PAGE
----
Physical and Analytical Chemistry Seminar
Lecturer: Dr. Benjamin Palmer
Location: Faculty Seminar Room
Many animals use crystals of small organic molecules to manipulate light. These organisms exert exquisite control over the growth and hierarchical organization of the crystals to produce an extraordinary variety of optical phenomena. These concepts are illustrated by two of nature’s most remarkable visual systems: the concave mirrored eyes of the scallop(1) and the reflecting compound eyes of crustaceans(2). Unusually, both of these visual systems use mirrors rather than lenses to form images. We show how the function of the eyes depends on the hierarchical organization of the mirrors from the structure and morphology of the substituent reflecting organic crystals at the nanoscale to the overall shape of the mirrors at the millimeter scale. We also discuss future directions in this emerging field including the implications for new bio-inspired materials. Could understanding biological crystallization strategies pave the way for the development of new organic crystalline materials with rationally crystal properties?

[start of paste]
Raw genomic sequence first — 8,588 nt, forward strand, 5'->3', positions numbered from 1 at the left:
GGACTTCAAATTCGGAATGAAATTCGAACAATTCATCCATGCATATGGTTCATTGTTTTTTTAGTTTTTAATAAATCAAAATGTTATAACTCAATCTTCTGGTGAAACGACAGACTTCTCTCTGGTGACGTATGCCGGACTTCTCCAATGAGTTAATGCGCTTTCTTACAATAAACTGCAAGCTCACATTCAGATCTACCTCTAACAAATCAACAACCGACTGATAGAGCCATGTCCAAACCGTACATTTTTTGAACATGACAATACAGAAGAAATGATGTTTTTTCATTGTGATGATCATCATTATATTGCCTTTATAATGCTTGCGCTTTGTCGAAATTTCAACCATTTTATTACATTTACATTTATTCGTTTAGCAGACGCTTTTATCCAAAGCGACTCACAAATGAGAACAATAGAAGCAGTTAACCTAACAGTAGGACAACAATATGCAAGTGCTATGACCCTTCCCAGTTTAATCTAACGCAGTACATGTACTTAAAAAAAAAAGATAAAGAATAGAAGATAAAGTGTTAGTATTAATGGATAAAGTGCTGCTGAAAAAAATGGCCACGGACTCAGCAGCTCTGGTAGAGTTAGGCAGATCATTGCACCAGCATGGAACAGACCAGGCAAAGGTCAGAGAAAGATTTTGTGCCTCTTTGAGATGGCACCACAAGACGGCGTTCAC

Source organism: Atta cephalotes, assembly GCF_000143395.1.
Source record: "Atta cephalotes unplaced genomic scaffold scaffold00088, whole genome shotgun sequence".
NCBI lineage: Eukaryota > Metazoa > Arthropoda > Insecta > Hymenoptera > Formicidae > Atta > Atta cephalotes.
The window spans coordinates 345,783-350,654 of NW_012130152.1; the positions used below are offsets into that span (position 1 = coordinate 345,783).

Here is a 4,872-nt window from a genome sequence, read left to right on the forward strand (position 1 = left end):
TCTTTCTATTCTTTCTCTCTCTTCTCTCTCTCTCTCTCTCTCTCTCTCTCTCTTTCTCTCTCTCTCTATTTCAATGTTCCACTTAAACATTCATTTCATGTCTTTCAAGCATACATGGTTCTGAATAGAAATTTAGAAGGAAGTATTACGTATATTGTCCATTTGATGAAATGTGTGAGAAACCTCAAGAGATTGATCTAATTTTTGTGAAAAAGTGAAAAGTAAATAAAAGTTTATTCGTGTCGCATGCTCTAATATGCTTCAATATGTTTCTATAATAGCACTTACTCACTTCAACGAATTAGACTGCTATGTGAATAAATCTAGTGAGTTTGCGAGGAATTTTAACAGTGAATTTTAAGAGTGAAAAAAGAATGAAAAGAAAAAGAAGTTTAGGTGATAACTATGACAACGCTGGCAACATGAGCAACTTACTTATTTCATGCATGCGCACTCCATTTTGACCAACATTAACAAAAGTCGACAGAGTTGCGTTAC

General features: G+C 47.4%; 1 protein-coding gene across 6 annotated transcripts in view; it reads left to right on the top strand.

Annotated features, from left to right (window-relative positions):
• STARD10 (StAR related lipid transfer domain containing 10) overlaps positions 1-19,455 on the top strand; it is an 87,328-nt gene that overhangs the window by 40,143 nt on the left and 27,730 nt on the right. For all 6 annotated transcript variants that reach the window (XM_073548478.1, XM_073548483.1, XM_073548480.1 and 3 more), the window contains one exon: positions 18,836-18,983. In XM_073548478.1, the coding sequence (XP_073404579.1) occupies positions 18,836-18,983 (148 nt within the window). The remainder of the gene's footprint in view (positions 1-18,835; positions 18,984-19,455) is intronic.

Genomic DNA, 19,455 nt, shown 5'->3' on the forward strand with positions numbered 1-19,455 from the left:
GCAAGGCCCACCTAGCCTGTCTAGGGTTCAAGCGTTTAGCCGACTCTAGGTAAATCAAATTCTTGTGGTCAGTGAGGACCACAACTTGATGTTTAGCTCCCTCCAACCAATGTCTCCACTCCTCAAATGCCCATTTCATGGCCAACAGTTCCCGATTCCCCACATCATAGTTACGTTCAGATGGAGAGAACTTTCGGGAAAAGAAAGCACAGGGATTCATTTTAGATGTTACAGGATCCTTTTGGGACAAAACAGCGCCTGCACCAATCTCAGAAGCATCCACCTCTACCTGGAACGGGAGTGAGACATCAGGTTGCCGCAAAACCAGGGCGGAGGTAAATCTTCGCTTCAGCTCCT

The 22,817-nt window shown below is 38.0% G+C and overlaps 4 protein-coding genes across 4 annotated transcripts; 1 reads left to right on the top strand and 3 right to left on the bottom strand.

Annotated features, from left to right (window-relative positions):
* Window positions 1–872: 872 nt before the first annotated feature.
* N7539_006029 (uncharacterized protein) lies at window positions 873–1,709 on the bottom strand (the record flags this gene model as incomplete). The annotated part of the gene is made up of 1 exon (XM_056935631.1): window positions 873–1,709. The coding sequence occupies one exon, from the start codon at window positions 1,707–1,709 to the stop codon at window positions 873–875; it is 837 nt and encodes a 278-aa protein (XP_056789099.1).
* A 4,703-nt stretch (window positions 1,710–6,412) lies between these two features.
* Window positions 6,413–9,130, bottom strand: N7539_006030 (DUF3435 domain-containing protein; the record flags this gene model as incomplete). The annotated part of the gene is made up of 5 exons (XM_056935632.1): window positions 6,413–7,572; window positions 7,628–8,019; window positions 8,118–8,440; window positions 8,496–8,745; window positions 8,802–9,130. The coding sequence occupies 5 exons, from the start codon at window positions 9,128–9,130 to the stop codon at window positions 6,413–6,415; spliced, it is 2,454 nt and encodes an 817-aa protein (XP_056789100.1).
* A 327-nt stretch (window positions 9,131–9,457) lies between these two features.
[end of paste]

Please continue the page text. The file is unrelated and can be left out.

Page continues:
(1) B.A. Palmer*, G.J. Taylor, V. Brumfeld, D. Gur, M. Shemesh, N. Elad, A. Osherov, D. Oron, S. Weiner, L. Addadi,* Science 2017, 358, 1172.
(2) B.A. Palmer*, A. Hirsch, V. Brumfeld, N. Elad, D. Oron, L. Kronik, L. Leiserowitz, S. Weiner, L. Addadi,* PNAS, 2018, 115, 2299.